Yoga is attention. As Krishnamurti wrote: “Meditation is to be aware of every thought and of every feeling, never to say it is right or wrong but just to watch it and move with it. In that watching you begin to understand the whole movement of thought and feeling. And out of this awareness comes silence” (quoted by Rohit Mehta in The Science of Meditation).

When I have heard my story, I am calmed. A silence comes. A satisfaction. Citta is freed. This kind of attentiveness is an act of love. I love myself by being a witness to myself. This is transformative.

A person who has consciously worked through the whole tragedy of her own fate will recognize another’s suffering more clearly, though the other may be trying to hide it. She will not be scornful of others’ feelings, whatever their nature, because she takes her own feelings seriously and knows how to work with them.  She surely will not keep the vicious circle of contempt turning. –Alice Miller, The Drama of the Gifted Child, p.115

Experience has taught me that my own body is the source of all the vital information that has enabled me to achieve greater autonomy and self-confidence. Only when I allowed myself to feel the emotions pent up for so long inside me did I start extricating myself from my own past. Genuine feelings are never the product of conscious effort. They are quite simply there, and they are there for a very good reason. –Alice Miller, The Body Never Lies, p. 20

—–

“‘What goes around comes around.’ Karma is the universal law of cause and effect; action and reaction. Actions and experiences are linked.” –The Reverend Jaganath Carrera, Inside the Yoga Sūtras, p. 115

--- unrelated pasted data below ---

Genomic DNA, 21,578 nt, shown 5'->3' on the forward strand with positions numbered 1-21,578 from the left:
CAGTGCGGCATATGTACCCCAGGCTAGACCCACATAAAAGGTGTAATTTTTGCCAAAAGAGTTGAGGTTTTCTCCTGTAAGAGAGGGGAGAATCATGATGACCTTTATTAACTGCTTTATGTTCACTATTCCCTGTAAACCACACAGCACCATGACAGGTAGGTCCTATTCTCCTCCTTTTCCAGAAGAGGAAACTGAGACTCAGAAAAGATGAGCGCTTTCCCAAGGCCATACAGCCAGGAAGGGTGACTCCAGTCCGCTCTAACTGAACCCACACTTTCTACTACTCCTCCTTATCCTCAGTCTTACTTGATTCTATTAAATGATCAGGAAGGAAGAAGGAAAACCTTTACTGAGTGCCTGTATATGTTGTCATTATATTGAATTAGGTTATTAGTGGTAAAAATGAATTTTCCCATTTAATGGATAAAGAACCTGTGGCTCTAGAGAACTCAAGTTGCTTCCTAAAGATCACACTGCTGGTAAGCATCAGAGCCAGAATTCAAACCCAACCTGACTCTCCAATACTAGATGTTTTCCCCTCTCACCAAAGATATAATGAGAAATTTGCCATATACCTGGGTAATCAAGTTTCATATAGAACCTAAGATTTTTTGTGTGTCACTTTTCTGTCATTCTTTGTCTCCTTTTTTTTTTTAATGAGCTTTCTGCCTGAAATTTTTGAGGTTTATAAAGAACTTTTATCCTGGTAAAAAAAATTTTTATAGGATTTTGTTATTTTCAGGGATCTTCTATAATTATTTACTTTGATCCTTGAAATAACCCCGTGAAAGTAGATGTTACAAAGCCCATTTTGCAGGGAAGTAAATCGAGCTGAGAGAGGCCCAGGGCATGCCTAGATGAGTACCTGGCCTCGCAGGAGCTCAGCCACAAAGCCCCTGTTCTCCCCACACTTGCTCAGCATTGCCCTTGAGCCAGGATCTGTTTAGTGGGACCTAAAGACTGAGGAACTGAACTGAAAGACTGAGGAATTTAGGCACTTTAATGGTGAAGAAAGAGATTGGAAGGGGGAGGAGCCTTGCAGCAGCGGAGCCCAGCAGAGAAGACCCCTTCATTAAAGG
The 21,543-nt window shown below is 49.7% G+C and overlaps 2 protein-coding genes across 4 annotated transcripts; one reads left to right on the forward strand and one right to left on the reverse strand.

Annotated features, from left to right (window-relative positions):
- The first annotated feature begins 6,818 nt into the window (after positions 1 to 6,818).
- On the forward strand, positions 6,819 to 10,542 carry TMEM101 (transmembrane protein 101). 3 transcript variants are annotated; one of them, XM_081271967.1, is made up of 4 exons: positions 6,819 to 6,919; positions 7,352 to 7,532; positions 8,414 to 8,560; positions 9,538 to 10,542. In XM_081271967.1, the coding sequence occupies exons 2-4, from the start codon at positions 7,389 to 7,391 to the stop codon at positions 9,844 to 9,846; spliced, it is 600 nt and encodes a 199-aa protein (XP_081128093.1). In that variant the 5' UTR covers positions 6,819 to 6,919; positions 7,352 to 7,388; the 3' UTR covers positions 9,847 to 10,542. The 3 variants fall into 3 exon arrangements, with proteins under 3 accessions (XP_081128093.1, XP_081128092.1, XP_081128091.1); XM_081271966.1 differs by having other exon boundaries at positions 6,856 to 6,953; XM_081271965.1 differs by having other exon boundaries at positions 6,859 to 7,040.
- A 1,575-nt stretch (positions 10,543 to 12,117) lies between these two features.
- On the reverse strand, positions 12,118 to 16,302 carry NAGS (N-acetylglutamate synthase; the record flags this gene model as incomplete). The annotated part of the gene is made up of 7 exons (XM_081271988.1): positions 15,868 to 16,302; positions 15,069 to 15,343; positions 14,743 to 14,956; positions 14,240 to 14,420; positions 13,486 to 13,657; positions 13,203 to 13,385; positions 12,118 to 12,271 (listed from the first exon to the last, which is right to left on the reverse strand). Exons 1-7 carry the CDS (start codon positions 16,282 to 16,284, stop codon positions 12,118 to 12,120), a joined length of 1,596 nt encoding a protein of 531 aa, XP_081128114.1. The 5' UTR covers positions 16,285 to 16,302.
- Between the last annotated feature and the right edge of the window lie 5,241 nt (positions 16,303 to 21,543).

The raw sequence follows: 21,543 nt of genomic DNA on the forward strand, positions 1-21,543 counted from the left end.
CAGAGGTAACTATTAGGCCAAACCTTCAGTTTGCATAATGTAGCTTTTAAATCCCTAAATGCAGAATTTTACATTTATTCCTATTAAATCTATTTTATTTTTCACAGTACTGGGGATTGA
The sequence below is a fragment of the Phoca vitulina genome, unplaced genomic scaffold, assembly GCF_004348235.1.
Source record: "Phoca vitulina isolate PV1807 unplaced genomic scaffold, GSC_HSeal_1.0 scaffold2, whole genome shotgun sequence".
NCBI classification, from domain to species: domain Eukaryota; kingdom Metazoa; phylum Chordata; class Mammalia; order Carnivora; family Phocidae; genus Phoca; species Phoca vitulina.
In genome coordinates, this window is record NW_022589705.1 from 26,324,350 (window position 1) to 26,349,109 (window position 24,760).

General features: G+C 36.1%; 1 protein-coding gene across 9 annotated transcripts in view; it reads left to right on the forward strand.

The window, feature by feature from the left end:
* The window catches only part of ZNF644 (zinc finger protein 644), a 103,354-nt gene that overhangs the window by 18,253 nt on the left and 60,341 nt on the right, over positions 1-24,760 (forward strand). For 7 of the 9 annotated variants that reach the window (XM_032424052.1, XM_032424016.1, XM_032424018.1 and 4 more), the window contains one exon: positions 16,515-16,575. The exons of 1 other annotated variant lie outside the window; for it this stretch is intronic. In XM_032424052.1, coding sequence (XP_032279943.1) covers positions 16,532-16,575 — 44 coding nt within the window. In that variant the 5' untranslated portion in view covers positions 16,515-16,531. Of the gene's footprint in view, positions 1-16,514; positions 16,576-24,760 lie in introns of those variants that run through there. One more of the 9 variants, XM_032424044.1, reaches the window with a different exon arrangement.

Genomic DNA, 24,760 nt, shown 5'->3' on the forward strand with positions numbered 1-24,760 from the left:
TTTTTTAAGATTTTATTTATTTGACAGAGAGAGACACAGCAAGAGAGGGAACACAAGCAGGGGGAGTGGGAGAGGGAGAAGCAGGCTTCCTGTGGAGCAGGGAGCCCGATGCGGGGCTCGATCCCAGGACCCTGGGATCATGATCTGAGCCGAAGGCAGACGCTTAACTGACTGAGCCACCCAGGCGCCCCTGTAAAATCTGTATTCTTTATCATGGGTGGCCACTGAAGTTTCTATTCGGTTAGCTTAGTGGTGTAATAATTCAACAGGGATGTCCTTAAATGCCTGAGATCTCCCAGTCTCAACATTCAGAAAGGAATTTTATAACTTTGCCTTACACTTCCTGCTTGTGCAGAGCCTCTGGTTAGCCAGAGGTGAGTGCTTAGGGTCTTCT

“When mental disturbances (kleśa) cause our actions they produce effects that themselves produce other effects. This mechanism is unavoidable, whether we are conscious of it or not and whether these effects are immediate or sometime in the future. A conditioned and historical way of reacting is handed down from generation to generation through atavism, heredity, and imitation. The infinite chain of causality stops when we act in a way that is pure, thoughtful, and not engendered by suffering.” —Bernard Bouanchaud, The Essence of Yoga, p. 89

Questions:
• Has the practice of pratiprasava (sūtra II.10) revealed more to you about your past? What is an example of that?
• Has dhyāna (sūtra II.11) helped you change any habitual behaviors or thought patterns? Has it helped you sense, feel more?
• Bouanchaud mentions historical ways of acting handed down by generations (see excerpt above). Do you see yourself as undoing any such patterns in your behavior in the present?
• What do you consider a pure action?

kleśa-

masculine noun in compound

affliction (from kliś, “to trouble, harm, torment”)

mūlaḥ

masculine noun, 1st case singular
root, source (from mūl, “to be rooted”)
karma-

neuter noun in compound

action, cause-and-effect (from kṛ, “to do”)
āśayaḥ

masculine noun, 1st case singular

receptacle, bed, resting place, reservoir (from ā-, prefix that gives emphasis, + śī, “to lie down, to rest”)
dṛṣṭa-

adjective in compound

seen (from dṛś, “to see”)

adṛṣṭa-

adjective in compound

unseen (from a-, “not,” + dṛś, “to see”)

janma-

neuter noun in compound

birth (from jan, “to give birth”)

vedanīyaḥ

masculine noun, 1st case singular

to be known, experienced (from vid, “to know”)